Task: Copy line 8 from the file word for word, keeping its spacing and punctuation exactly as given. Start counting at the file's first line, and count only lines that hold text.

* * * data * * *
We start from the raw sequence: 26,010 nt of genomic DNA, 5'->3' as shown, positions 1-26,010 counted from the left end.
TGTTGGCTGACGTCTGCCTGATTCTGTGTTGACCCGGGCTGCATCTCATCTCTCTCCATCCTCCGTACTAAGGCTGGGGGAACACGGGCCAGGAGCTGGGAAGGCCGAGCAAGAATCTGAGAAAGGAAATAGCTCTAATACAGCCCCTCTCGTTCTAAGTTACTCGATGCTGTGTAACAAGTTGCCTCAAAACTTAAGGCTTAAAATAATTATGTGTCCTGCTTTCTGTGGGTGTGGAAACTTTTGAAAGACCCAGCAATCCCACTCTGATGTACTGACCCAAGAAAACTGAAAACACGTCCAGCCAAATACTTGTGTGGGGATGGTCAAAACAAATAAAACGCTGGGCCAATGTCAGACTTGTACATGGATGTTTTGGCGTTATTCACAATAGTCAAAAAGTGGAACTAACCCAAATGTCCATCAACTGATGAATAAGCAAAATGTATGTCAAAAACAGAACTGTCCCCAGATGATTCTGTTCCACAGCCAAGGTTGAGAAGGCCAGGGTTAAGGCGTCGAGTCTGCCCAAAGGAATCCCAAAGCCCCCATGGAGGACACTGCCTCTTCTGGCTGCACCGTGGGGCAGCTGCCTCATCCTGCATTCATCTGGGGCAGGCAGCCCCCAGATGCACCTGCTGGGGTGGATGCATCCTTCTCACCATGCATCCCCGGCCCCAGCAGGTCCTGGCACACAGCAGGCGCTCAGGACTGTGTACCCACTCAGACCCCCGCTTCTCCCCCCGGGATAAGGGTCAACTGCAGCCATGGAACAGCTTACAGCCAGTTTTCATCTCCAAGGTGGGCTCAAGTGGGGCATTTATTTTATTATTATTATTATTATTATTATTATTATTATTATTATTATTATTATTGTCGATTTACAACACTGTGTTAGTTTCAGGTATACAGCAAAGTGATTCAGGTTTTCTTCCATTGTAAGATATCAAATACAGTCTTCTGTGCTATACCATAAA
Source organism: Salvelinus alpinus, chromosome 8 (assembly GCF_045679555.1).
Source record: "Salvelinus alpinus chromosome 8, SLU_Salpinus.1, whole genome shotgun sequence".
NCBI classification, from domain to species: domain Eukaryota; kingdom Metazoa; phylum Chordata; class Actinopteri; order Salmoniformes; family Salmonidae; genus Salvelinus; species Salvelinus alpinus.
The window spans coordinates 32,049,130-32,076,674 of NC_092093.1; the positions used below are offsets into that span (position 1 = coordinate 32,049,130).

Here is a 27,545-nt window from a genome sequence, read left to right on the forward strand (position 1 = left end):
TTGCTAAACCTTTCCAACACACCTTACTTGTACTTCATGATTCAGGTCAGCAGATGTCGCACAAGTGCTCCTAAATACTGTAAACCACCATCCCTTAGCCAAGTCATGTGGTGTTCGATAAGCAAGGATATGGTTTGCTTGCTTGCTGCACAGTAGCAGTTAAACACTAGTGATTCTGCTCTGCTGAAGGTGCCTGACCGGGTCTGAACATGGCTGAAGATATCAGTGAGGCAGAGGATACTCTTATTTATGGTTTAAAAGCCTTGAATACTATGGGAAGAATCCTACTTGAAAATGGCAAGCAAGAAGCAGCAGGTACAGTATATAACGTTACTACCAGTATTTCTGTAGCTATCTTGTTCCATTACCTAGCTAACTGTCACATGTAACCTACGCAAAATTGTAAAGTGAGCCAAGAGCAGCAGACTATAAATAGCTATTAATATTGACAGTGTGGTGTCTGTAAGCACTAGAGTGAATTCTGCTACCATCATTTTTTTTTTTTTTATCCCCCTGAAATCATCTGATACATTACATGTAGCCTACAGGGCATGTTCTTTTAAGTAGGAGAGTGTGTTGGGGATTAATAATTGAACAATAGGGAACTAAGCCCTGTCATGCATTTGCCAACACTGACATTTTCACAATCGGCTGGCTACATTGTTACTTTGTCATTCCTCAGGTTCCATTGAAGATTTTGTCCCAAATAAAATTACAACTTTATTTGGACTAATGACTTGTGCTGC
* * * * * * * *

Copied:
TTGCTAAACCTTTCCAACACACCTTACTTGTACTTCATGATTCAGGTCAGCAGATGTCGCACAAGTGCTCCTAAATACTGTAAACCACCATCCCTTAGCCAAGTCATGTGGTGTTCGATAAGCAAGGATATGGTTTGCTTGCTTGCTGCACAGTAGCAGTTAAACACTAGTGATTCTGCTCTGCTGAAGGTGCCTGACCGGGTCTGAACATGGCTGAAGATATCAGTGAGGCAGAGGATACTCTTATTTATGGTTTAAAAGCCTTGAATACTATGGGAAGAATCCTACTTGAAAATGGCAAGCAAGAAGCAGCAGGTACAGTATATAACGTTACTACCAGTATTTCTGTAGCTATCTTGTTCCATTACCTAGCTAACTGTCACATGTAACCTACGCAAAATTGTAAAGTGAGCCAAGAGCAGCAGACTATAAATAGCTATTAATATTGACAGTGTGGTGTCTGTAAGCACTAGAGTGAATTCTGCTACCATCATTTTTTTTTTTTTTATCCCCCTGAAATCATCTGATACATTACATGTAGCCTACAGGGCATGTTCTTTTAAGTAGGAGAGTGTGTTGGGGATTAATAATTGAACAATAGGGAACTAAGCCCTGTCATGCATTTGCCAACACTGACATTTTCACAATCGGCTGGCTACATTGTTACTTTGTCATTCCTCAGGTTCCATTGAAGATTTTGTCCCAAATAAAATTACAACTTTATTTGGACTAATGACTTGTGCTGC